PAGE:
Create Accessible PDF Files

Note: Adobe PDF files (Portable Document Format) are appropriate for use when displaying documents that must print exactly as the author intends. Adobe Reader is required to view PDF files and is available for free on Adobe's site. The newest version of Adobe Reader 7.0 is significantly better then the older versions but it still has some accessibility problems.

The current version 7.0 contains the following accessibility features:

When developing your PDF documents, consider the types of disabilities your students may have. Generally “accessibility” in Adobe PDF files refers to the accessibility of screen readers. It is important to remember that you may have students with motor disabilities, hearing disabilities, cognitive disabilities, or low vision. Consider the following guidelines when creating your documents.

In order for a PDF to be accessible, the PDF document must be well structured and correctly tagged and the user must correctly configure his/her accessibility preferences in Adobe Reader.

The following approaches will help you create accessible documents:

  1. Provide an alternative HTML version of the PDF file (either instead of or in addition to the PDF file).
  2. Create a tagged PDF file with all of the appropriate accessible markup.

If PDF files must be used they should be produced with tags. This can be done with Adobe Acrobat 5.0, full version and newer. Some other programs such as OpenOffice.org allow you to save with the tagged PDF format as well.

For detailed information and instructions on how to create tagged PDF files with Adobe products visit the following link: Adobe: Create accessible content. You can create tagged PDF files with Adobe Acrobat 5.0, full version and higher (current version 7.0). For more ideas and information on techniques to make PDF files accessible visit this WebAIM: Adobe Acrobat Accessibility Techniques. Some other programs such as OpenOffice.org also allow you to save with the tagged PDF format.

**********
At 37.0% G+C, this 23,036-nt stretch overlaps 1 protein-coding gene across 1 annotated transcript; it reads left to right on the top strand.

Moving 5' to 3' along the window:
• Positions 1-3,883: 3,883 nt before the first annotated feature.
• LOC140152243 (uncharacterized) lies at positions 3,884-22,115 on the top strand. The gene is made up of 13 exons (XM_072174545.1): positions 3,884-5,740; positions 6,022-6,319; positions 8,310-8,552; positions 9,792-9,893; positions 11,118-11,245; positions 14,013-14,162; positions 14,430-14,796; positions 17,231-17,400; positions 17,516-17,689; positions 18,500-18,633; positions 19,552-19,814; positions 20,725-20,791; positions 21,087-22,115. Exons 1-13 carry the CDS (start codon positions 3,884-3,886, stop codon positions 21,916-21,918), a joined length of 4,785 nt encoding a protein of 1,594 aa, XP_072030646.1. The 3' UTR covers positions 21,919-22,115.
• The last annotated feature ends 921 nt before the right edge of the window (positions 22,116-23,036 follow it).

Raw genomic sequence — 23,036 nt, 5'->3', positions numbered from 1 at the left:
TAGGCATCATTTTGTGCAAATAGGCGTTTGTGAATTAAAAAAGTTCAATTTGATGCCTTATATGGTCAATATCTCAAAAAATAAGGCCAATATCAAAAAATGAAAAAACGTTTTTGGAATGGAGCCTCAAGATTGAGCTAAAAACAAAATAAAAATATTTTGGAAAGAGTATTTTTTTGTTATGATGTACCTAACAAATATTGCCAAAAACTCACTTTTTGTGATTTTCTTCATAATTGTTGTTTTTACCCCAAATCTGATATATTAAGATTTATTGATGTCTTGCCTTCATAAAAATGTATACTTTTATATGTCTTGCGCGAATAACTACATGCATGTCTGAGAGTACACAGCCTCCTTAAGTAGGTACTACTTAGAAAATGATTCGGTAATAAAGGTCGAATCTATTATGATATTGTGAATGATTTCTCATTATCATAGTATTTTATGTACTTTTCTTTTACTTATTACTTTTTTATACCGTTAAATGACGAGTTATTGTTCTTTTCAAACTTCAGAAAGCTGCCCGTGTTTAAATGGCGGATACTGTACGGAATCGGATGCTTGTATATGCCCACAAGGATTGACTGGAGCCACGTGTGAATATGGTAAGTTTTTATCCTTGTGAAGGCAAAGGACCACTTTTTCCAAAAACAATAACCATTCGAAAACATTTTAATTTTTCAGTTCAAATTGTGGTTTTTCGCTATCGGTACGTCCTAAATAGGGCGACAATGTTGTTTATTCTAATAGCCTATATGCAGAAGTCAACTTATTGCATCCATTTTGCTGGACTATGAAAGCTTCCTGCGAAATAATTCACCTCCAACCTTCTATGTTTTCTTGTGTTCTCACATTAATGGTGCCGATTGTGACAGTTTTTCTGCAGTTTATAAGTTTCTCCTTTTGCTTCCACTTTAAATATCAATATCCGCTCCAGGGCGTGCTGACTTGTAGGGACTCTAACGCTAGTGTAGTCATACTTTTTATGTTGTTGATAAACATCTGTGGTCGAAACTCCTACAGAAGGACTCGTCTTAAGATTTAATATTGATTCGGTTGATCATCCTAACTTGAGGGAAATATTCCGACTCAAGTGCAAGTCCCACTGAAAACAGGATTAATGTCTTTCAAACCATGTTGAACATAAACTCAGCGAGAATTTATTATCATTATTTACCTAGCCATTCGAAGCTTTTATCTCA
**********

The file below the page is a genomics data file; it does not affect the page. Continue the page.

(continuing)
To truly make PDF files accessible they need to be saved in an HTML format. Ideally this should be done using the program that created the PDF files. Adobe Acrobat, Microsoft Office, and OpenOffice.org support the Save as HTML format.

For more detailed information creating tagged PDF files with Adobe products go here: Adobe: Create accessible content. For more ideas and information on techniques to make PDF files accessible go here: WebAIM: Adobe Acrobat Accessibility Techniques

To truly make PDF files accessible they need to be saved in an HTML format. Ideally this should be done from within the program that created the PDF files. As mentioned earlier Adobe Acrobat 5.0 and newer and OpenOffice.org support this. If that is not an option you must use another tool to convert them but this does not always work well.

The Adobe website offers free Online Conversion Tools to quickly convert PDF files to HTML or plain text. This service is available by either emailing the PDF document, or by entering the URL. The Online Conversion Tool should be used when access to the original document or Adobe Acrobat is not available. Note that this will not work for all PDF files, such as a long, complex document or scanned pages.

To convert your document try one of these techniques:

To convert PDF files that are scanned images a specialized program must be used. These files can be emailed to Disability Support Services they can be converted and sent back. If you have access to a program such as ABBYY FineReader, OmniPage Pro, or Kurzweil then you can convert them yourself by opening them with that program. For more information on how to convert books and documents to electronic format with Optical Character Recognition (OCR).